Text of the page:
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An Englishman`s take on a French Custom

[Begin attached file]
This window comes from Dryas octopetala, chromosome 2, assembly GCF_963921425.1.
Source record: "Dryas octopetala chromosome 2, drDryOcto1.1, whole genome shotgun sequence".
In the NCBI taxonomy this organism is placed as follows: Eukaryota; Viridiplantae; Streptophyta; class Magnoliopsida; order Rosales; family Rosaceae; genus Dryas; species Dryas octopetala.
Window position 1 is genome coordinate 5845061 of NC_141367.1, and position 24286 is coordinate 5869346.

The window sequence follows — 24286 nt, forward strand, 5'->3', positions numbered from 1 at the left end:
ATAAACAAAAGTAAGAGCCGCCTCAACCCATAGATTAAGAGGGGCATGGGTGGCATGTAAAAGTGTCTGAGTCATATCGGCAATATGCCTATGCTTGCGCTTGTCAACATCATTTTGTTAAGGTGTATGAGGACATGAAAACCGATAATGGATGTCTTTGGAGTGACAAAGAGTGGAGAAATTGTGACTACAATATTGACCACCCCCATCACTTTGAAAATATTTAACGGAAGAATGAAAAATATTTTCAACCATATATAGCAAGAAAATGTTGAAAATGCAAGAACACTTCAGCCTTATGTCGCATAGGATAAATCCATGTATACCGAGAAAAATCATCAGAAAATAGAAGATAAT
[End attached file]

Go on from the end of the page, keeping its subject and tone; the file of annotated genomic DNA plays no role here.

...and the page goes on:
In years gone by I have enjoyed foie gras, both of goose and of duck, in France and in England. On one occasion it was accompanied by an intensely sweet golden wine, a fine Sauternes, as a starter with caramelized apples and toasted brioche; on another served simply on melba toast with fig, with an aged Pinot Gris, a dry white, from Alsace. On yet another occasion I had it on steak with a Saint-Emilion, a dry red, from Bordeaux.  We even used to sell it in our shop.  I recall extolling its virtues, including how well it went with a variety of different wines.  But then a thing happened. It wasn’t that I suddenly found out about the force-feeding (the “gavage” as the French call it), I guess I always knew about that; I simply saw a picture one day and went off the idea of it. Same with veal, hearing a cow cry (just last year) after losing its young. I come from a farming background, and   certainly don`t judge others on their choices, simply, there came two moments in my life when I ceased to partake. They were no longer for me.  Ever since, I have enjoyed finding alternatives:   a variety of paté and terrine, accompanied with fruit-bread, or gingerbread, and the mulberries from our garden; alternatively, with confit apricots, or mango.  I like big, fat white dry wines, to match, but not overly dry. Good white burgundy like the Saumaize-Michelin Pouilly Fuissé “Vigne Blanche”. Alternatively, Pinot Noir reds work well, Catherine Marshall`s “on Sandstone” from Elgin in South Africa, or, indeed, burgundy`s Theulot-Juillot Mercurey “Vieilles Vignes”, the 2015 vintage sensational right now.  The combinations are infinite, and I don`t miss the old ways at all. In beef, it is the best possible cuts, of sirloin, fillet or rib eye, every bit as good as veal, even better, with darker, meatier reds, of Sangiovese or Syrah, for example our ever popular Chianti Riserva Fagiano, or the highly regarded Yann Chave Crozes Hermitage “Le Rouvre”.  So, so good.



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